The indexes and images will cover: Births 1864-1877; Marriages 1864-1930; and Deaths 1864-1877, and 1908-1955. The index was being demonstrated on the hard drive of the laptop from the archives. The 700,000 images were not yet available to see. But a sample image of a certificate was presented on the screen. All the images are scanned according to the staff, and should launch in Summer 2006. [Link]
R. Allen Stanford—founder and chairman of the Stanford Financial Group in Houston—recently donated $2.5 million dollars to restore the home of Leland Stanford, Sr., who founded Standford University with his wife Jane. Allen has claimed that Leland's father was "closely related" to his own great-great-great-grandfather.
The University is suspicious. Some suspect that Allen Stanford is trying to buy some good publicity for his offshore banking outfit.
“I am not aware of any genealogical relationship between Allen Stanford, founder of Stanford Financial and Leland Stanford,” [Susan] Weinstein — the official guardian of the usage of the University’s name — said. “Of course, this does not mean that there is not a distant relationship — but it does not show up in any of our records.” [Link]
The Greensprings Natural Cemetery Preserve in Newfield, New York, was dedicated on Sunday. It's the state's first natural cemetery, and the fifth in the nation. If the trend toward "green burials" catches on, genealogists of the future will have to bring more than a pad and pencil when visiting their ancestors.
If Greensprings becomes a person's final resting place, their families will eventually find plots that have either small gravestones or none at all. Small metal markings are used to identify the plots and once nature takes over the land again, people will have to use metal detectors to find some plots, said [Sam] Hernandez, the caretaker.BTW, if you're interested in eternal environmentalism, but would rather not be buried in a cardboard box, check out this line of lovely wicker caskets.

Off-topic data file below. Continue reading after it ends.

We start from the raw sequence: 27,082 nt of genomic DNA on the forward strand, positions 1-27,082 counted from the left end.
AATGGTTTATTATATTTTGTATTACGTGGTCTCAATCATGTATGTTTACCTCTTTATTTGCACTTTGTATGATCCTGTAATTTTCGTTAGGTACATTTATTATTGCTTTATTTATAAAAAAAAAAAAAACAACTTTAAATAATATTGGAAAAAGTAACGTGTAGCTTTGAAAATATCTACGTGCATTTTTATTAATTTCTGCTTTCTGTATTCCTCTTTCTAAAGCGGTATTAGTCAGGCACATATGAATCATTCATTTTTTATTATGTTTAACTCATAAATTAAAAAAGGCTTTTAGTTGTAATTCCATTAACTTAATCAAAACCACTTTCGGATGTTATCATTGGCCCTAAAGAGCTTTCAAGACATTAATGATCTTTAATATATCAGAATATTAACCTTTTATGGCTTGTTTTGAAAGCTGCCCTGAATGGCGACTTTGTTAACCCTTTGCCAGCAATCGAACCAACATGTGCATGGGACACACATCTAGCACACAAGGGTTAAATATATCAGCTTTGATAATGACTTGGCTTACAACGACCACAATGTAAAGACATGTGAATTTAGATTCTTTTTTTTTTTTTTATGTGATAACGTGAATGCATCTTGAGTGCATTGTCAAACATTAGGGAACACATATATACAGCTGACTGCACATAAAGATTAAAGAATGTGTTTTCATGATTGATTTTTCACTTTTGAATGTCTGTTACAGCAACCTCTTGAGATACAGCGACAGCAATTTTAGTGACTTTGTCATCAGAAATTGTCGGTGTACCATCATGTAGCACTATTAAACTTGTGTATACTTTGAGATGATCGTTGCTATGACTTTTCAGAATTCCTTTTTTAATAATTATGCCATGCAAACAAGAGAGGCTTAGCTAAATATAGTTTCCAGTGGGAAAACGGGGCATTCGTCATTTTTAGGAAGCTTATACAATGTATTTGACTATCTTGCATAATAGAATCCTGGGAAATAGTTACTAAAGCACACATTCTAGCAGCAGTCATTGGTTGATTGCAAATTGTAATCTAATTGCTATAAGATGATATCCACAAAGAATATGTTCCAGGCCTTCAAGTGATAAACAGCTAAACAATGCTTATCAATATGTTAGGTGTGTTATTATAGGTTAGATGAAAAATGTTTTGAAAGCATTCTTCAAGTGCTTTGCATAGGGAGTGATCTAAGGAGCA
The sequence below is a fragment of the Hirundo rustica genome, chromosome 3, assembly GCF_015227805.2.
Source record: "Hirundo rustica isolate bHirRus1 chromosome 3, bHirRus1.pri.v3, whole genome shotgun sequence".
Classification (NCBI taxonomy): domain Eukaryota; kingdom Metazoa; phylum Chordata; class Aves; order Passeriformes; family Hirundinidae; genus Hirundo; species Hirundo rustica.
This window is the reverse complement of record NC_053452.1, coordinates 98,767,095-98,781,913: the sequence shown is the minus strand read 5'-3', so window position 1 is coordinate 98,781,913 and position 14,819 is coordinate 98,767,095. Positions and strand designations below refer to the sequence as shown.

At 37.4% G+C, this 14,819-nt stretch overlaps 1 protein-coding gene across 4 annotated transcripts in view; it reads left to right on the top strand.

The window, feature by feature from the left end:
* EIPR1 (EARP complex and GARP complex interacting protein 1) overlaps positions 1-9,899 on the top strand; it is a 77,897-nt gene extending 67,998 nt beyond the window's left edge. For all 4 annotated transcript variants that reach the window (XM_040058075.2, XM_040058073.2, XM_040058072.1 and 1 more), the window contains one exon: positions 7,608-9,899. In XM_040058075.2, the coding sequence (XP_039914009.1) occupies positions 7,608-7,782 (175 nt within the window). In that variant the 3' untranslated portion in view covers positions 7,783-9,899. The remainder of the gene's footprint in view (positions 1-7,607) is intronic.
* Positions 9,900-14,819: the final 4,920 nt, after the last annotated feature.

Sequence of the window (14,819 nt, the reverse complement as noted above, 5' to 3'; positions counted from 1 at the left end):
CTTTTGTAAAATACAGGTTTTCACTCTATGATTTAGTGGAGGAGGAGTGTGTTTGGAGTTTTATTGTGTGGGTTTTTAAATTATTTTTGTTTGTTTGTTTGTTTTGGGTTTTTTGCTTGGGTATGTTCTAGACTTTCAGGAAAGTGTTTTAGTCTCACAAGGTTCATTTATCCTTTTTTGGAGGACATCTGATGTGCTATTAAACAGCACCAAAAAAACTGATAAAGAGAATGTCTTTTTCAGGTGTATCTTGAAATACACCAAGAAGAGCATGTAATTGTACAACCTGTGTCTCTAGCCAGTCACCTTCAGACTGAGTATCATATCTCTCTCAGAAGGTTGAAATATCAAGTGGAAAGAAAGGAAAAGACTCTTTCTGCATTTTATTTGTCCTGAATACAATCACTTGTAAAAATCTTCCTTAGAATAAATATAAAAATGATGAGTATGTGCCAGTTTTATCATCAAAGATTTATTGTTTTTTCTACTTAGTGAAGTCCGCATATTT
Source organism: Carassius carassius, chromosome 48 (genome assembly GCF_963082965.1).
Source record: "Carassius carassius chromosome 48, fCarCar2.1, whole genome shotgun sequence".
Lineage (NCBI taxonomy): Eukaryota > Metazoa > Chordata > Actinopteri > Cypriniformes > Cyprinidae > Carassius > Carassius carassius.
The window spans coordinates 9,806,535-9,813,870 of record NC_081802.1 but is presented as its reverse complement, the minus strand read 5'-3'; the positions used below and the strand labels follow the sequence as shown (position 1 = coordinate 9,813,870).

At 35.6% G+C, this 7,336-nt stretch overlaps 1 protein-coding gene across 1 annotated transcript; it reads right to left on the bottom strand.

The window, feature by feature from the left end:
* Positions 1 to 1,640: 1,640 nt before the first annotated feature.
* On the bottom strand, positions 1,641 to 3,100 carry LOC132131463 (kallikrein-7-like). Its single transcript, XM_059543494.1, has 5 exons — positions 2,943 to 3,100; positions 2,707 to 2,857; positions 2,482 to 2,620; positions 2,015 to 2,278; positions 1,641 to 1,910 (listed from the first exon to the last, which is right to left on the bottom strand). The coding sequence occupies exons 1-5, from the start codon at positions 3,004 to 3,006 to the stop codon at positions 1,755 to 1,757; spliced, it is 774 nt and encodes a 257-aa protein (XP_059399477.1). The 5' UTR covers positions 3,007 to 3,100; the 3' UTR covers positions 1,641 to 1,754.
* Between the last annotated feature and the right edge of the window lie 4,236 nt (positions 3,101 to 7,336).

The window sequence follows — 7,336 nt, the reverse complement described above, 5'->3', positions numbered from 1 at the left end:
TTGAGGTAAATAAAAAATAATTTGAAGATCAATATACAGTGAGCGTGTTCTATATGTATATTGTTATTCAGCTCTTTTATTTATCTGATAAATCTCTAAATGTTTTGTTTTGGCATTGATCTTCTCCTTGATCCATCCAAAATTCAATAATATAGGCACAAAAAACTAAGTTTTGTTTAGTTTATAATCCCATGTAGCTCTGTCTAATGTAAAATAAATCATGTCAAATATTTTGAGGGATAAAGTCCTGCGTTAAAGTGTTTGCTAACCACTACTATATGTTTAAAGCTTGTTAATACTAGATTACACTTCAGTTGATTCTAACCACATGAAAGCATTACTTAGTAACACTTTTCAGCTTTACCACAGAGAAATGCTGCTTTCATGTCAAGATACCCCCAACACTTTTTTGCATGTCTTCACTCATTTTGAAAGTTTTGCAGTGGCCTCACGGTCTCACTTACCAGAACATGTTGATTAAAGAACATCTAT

“There will be no big stones,” Hernandez said. “The stones we will have will have to be flush with the ground. It won't look like a cemetery. In fact, we are hoping we get picnic tables.” [Link]
Errors in genealogy sometimes stem from the commonality of certain names among contemporaries—names like "John Smith, "Mary Brown," ... and "Sibongile Dlamini."
A woman of that name died in Swaziland last month. Actually, two women of that name died last month in the same hospital, in the same week, at the same age, and were taken to the same mortuary. You can guess what happened next.
The Tjapile family were the first to claim their relative. After satisfying themselves that the documents in their possession belonged to their relative, they took the corpse for burial, unaware that it was the wrong one. Maria Tjapile said they were convinced that the corpse was her daughter’s until four days after the burial.